Year Released: 2002
MPAA Rating: Unrated
Running Time: 74 minutes
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“Soft for Digging” is an inventive little creeper shot in rural Maryland by a twentysomething director for very little money. While it may not banish memories of “The Blair Witch Project,” it could still cost you a night’s sleep.
Writer/Director/Producer/Editor JT Petty uses his 16MM camera to paint an affecting portrait of lonely old man Virgil (Edmond Mercier), the disappearance of whose cat leads him into the mystery of a little girl’s murder. Petty certainly knows his way around a scare, because the dead girl pops up everywhere and she never fails to raise a goosebump or two.
But Petty’s most admirable move is his ability to tell his story almost entirely without dialogue. For the film’s first hour, the only word uttered is, fittingly, “Murder.” And for the remainder, we only hear three lines of explication – all else is unsettling sound effects, clammy atmosphere, and the expressive visages of Mercier and Sarah Ingerson, who plays Claire, the poor victim.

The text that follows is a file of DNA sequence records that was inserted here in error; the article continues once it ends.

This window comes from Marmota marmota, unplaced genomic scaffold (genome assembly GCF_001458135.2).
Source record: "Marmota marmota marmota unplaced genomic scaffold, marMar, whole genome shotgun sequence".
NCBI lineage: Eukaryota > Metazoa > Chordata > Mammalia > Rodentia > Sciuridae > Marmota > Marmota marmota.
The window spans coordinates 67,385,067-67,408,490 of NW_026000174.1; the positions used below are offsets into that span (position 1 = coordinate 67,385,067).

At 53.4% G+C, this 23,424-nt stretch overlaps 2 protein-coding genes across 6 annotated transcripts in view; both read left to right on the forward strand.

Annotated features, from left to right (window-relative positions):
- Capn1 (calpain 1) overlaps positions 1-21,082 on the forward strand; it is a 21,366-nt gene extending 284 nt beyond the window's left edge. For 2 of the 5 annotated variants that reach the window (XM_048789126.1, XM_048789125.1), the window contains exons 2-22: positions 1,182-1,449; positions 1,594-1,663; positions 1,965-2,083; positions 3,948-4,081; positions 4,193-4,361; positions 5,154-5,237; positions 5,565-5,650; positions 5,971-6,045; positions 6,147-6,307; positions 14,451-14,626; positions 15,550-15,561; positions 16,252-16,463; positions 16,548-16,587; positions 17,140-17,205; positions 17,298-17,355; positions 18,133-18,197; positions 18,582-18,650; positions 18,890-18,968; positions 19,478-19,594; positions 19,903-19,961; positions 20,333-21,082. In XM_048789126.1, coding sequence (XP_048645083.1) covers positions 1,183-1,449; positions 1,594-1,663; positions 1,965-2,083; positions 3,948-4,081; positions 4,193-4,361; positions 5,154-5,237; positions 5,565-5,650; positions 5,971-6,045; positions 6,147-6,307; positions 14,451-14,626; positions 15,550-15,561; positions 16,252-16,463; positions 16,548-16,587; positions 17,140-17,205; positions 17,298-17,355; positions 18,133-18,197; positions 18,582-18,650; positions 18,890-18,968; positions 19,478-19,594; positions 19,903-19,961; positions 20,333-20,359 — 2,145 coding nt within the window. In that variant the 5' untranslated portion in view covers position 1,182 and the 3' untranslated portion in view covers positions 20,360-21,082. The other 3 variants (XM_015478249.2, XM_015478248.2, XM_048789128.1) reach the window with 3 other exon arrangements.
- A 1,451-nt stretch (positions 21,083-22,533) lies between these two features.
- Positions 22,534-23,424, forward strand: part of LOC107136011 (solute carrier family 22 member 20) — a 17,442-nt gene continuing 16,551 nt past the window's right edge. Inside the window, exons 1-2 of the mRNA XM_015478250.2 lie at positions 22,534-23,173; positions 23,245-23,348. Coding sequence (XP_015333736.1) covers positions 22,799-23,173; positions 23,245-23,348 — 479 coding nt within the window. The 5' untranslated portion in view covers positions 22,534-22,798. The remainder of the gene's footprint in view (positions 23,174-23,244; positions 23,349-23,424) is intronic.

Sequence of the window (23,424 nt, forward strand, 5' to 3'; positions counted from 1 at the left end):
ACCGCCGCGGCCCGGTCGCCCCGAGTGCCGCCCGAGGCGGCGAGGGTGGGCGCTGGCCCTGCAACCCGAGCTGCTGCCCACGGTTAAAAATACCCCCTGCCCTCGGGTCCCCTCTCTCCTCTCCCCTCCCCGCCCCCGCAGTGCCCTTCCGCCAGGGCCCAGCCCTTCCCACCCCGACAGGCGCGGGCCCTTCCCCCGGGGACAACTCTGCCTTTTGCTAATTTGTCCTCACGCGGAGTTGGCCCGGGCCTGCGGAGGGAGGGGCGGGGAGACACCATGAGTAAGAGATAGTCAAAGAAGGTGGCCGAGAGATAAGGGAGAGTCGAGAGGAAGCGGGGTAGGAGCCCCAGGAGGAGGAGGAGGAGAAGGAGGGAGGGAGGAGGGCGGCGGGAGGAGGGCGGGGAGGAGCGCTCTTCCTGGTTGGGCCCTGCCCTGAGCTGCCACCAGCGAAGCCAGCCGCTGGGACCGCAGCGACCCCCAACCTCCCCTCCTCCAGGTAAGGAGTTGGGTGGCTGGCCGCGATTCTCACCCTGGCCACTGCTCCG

Be warned: “Soft for Digging” is grim going. The film doesn’t lack a sense of humor, though it’s of the pitch-black variety. The joke which ends the film is as sick as it gets, but also makes a cruel kind of sense. Petty is one to keep an eye on – as long as he steers clear of “Blair Witch 3.”
Posted on January 13, 2002 in Reviews by Tim Merrill
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